They’re not natural monopolies, no, they’re all eminently contestable dominant players, that’s all. And precisely because the dominance is contestable they’re unlikely to try to gouge consumers. For if they do then the competition will arise. It’s, again, only if the competition cannot arise that we must do something.
It is impossible to deny that Facebook, Google and Amazon have stymied innovation on a broad scale.
And that’s just ridiculous. Three of the most innovative organisations on the planet are stymiying innovation?
Ashlee Vance, Google and Facebook’s Idealistic Futures Are Built on Ads, Bloomberg’s Business Week (May 4, 2017)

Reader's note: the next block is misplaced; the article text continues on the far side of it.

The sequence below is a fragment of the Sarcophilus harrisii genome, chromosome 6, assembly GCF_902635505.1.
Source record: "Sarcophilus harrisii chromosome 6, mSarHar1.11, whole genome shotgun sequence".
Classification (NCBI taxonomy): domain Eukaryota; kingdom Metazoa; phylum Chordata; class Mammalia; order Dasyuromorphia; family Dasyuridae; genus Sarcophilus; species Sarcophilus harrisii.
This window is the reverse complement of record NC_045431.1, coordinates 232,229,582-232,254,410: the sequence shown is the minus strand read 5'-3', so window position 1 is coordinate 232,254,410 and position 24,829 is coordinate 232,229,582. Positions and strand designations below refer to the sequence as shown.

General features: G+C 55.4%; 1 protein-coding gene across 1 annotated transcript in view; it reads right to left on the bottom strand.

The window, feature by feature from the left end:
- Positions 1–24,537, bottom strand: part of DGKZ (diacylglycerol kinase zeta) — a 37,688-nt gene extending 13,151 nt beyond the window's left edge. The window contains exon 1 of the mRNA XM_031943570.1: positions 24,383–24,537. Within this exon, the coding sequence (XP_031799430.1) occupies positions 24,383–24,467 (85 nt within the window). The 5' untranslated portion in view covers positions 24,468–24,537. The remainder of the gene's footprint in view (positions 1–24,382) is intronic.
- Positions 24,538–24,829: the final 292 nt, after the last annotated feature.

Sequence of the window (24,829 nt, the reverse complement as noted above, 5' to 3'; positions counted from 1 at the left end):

Google and Facebook are unlike any other two companies in history. They’re technology-and-advertising hybrids—strange amalgams with incredible power. They’re building the tools we use to communicate, to do business, to form and maintain relationships, to learn, to travel to and fro, and to relax. And they’re doing all of this while being wholly dependent on ad dollars for their survival. Never have advertising companies had such an all-encompassing influence on our life. And next year it will be even greater.
James Heskett, Is It Time To Break Up Amazon, Apple, Facebook, or Google? Harvard Business School’s Working Knowledge (June 6, 2017)
Now comes the “New Tech Big Four,” often characterized as Apple, Amazon, Facebook, and Google. Like their older cousin Microsoft, all are dominant in one or more industries. Their major source of power is a “platform” that can be used to control markets and discourage competition.